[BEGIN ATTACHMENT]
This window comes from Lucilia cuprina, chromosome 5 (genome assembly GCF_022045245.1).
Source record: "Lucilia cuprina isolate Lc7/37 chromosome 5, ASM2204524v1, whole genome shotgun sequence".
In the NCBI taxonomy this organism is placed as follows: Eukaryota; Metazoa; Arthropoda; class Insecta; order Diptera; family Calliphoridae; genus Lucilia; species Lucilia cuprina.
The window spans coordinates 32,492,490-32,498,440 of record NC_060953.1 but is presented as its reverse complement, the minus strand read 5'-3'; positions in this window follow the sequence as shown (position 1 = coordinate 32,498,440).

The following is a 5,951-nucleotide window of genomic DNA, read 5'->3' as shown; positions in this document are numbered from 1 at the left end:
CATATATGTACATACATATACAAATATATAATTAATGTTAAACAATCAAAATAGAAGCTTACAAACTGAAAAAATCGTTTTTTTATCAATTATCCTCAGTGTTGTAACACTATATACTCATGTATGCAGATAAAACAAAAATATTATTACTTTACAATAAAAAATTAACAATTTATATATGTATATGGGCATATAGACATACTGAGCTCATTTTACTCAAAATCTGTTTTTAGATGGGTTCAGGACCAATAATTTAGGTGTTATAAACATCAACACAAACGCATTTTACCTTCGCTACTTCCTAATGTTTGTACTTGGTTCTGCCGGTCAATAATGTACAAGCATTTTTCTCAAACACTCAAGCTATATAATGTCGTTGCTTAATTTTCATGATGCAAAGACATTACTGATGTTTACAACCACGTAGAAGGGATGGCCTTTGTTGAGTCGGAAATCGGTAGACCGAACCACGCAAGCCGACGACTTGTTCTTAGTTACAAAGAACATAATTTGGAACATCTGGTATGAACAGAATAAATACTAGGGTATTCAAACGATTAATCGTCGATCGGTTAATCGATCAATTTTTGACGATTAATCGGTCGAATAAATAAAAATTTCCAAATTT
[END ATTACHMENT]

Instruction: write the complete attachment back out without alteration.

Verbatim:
This window comes from Lucilia cuprina, chromosome 5 (genome assembly GCF_022045245.1).
Source record: "Lucilia cuprina isolate Lc7/37 chromosome 5, ASM2204524v1, whole genome shotgun sequence".
In the NCBI taxonomy this organism is placed as follows: Eukaryota; Metazoa; Arthropoda; class Insecta; order Diptera; family Calliphoridae; genus Lucilia; species Lucilia cuprina.
The window spans coordinates 32,492,490-32,498,440 of record NC_060953.1 but is presented as its reverse complement, the minus strand read 5'-3'; positions in this window follow the sequence as shown (position 1 = coordinate 32,498,440).

The following is a 5,951-nucleotide window of genomic DNA, read 5'->3' as shown; positions in this document are numbered from 1 at the left end:
CATATATGTACATACATATACAAATATATAATTAATGTTAAACAATCAAAATAGAAGCTTACAAACTGAAAAAATCGTTTTTTTATCAATTATCCTCAGTGTTGTAACACTATATACTCATGTATGCAGATAAAACAAAAATATTATTACTTTACAATAAAAAATTAACAATTTATATATGTATATGGGCATATAGACATACTGAGCTCATTTTACTCAAAATCTGTTTTTAGATGGGTTCAGGACCAATAATTTAGGTGTTATAAACATCAACACAAACGCATTTTACCTTCGCTACTTCCTAATGTTTGTACTTGGTTCTGCCGGTCAATAATGTACAAGCATTTTTCTCAAACACTCAAGCTATATAATGTCGTTGCTTAATTTTCATGATGCAAAGACATTACTGATGTTTACAACCACGTAGAAGGGATGGCCTTTGTTGAGTCGGAAATCGGTAGACCGAACCACGCAAGCCGACGACTTGTTCTTAGTTACAAAGAACATAATTTGGAACATCTGGTATGAACAGAATAAATACTAGGGTATTCAAACGATTAATCGTCGATCGGTTAATCGATCAATTTTTGACGATTAATCGGTCGAATAAATAAAAATTTCCAAATTT